Con­struc­tive en­gage­ment with neigh­bours and beyond


You can call it a mas­ter­stroke. En­gag­ing not just the neigh­bours, okay there are some con­tin­u­ing ir­ri­tants, but also those in the re­gion, Naren­dra Modi has shown states­man­ship qual­i­ties as Prime Min­is­ter. Ex­cept for Pak­istan which con­tin­ues to pose a prob­lem, there are sig­nif­i­cant pos­i­tive signs that have emerged on the ex­ter­nal af­fairs front. The lat­est be­ing Naren­dra Modi’s en­gage­ment with Ja­pan on sev­eral mat­ters that are cru­cial not just for bi­lat­eral re­la­tions but also for a sta­ble geopo­lit­i­cal sce­nario.

As many have termed it as ‘dawn of a new era in In­dia-Ja­pan re­la­tions’, it truly is con­sid­er­ing that the two Prime Min­is­ters—Naren­dra Modi and Shinzo Abe—have put the seal on the Tokyo Dec­la­ra­tion of Septem­ber: the In­dia-Ja­pan Spe­cial Strate­gic and Global Part­ner­ship. One of the high­lights of the In­dian Prime Min­is­ter’s visit was in the realm of de­fence wherein the bi­lat­eral mar­itime ex­er­cises were in­sti­tu­tion­alised. Im­por­tantly, there is go­ing to be sig­nif­i­cant ac­tiv­ity in trans­fer of tech­nol­ogy in de­fence, be­gin­ning with the US-2 am­phib­ian air­craft of­fer from Ja­pan. Lt Gen­eral P.C. Ka­toch (Retd) and Ran­jeet Kumar have an­a­lysed dif­fer­ently the sig­nif­i­cance of Naren­dra Modi’s visit to Ja­pan.

Sub­se­quent to that, the Aus­tralian Prime Min­is­ter, Tony Ab­bott, came call­ing to In­dia and the meet­ing with the In­dian Prime Min­is­ter was fruit­ful for many rea­sons. The two coun­tries signed the his­toric Civil Nu­clear Co­op­er­a­tion Agree­ment which will fa­cil­i­tate sale of ura­nium fuel to In­dia, with­out which the coun­try’s 20 odd nu­clear power plants are run­ning on par­tial ca­pac­ity. The resur­gence of In­dia has en­cour­aged Aus­tralia in en­ter­ing into a nu­clear deal and we be­lieve that this is not just a one-off case. In­dia is go­ing to see many more part­ner­ships as it gets into an eco­nomic drive.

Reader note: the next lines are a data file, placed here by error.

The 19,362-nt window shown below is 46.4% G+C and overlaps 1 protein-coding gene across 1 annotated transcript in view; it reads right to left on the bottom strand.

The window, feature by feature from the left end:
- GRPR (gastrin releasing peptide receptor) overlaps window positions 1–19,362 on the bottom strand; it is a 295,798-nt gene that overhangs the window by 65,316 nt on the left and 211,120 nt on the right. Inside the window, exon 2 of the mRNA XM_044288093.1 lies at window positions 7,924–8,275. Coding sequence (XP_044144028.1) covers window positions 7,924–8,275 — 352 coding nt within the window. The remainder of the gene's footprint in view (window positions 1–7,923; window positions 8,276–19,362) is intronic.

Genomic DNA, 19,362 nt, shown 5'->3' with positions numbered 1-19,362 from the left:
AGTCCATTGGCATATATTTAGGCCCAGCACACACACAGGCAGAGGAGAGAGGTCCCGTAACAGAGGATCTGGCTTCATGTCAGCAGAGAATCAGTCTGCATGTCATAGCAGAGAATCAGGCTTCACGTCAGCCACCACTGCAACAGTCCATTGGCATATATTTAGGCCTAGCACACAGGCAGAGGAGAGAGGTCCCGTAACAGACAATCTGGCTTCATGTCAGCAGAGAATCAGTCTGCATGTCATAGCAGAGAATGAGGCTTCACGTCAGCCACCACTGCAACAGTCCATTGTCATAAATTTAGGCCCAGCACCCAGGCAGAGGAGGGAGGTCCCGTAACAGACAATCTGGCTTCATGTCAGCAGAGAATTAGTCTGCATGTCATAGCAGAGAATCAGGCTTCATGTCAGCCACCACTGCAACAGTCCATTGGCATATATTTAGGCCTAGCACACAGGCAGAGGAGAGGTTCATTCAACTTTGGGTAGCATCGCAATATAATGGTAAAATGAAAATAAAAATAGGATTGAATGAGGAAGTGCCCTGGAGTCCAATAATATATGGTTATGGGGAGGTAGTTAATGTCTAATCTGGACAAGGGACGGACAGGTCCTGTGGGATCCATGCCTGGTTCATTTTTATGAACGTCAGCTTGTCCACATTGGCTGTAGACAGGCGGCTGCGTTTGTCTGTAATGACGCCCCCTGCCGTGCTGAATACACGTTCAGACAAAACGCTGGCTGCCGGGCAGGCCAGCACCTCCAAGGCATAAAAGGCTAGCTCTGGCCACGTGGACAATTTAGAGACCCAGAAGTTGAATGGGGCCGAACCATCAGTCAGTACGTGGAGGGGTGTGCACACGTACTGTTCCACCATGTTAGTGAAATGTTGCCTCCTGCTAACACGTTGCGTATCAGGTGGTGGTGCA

Th­ese two meet­ings have made it am­ply clear what In­dia’s nu­clear pol­icy is. It may be re­called that after the Pokhran nu­clear tests, In­dia had de­clared a no first-use pol­icy and an­nounced a nu­clear doc­trine based on a cred­i­ble nu­clear de­ter­rence, which means that the coun­try will main­tain an ef­fec­tive arse­nal to re­tal­i­ate if at­tacked. In­dia had de­clared that the coun­try’s armed forces will have a sec­ond strike ca­pa­bil­ity from land, air or sea. The Prime Min­is­ter as­sured be­fore go­ing to Ja­pan that “we are not tak­ing any ini­tia­tive for a re­view of our nu­clear doc­trine.”

Fol­low­ing up on the is­sue of 49 per cent cap on for­eign di­rect in­vest­ment (FDI), we have two ma­jor orig­i­nal equip­ment man­u­fac­tur­ers—Lock­heed Martin and Saab—spell out their strate­gies. Saab has pointed out that there is ab­so­lutely no limit on FDI in Swe­den.

In his frank and forth­right view­point, Lt Gen­eral Ka­toch (Retd) has talked about the lat­est video from Al Qaeda leader an­nounc­ing the for­ma­tion of an In­dian branch of his mil­i­tant group to spread Is­lamic rule and raise the flag of ji­had. The Gen­eral has cat­e­gor­i­cally stated that this is our fight and we have to fight it our­selves, while there is so much big talk of in­ter­na­tional co­op­er­a­tion for coun­ter­ing ter­ror­ism. He points out that at best there could be shar­ing of in­tel­li­gence.

Fi­nally, the In­dian Armed Forces have once again per­formed beyond their call of duty in meet­ing with the chal­lenges of dis­as­ter man­age­ment and sav­ing pre­cious lives dur­ing the re­cent flood re­lief op­er­a­tions in Jammu and Kashmir. In an ar­ti­cle, we look at their ef­forts in the val­ley dur­ing the calamity. Salu­ta­tions to the In­dian armed forces for their brav­ery and ded­i­ca­tion to the na­tion!

SP’s M.A.I. con­tin­ues to fo­cus on is­sues that are crit­i­cal to the na­tion. In this en­deav­our, we look for­ward to your feed­back to im­prove our cov­er­age.

Happy read­ing !

Jayant Baranwal Pub­lisher & Ed­i­tor-in-Chief

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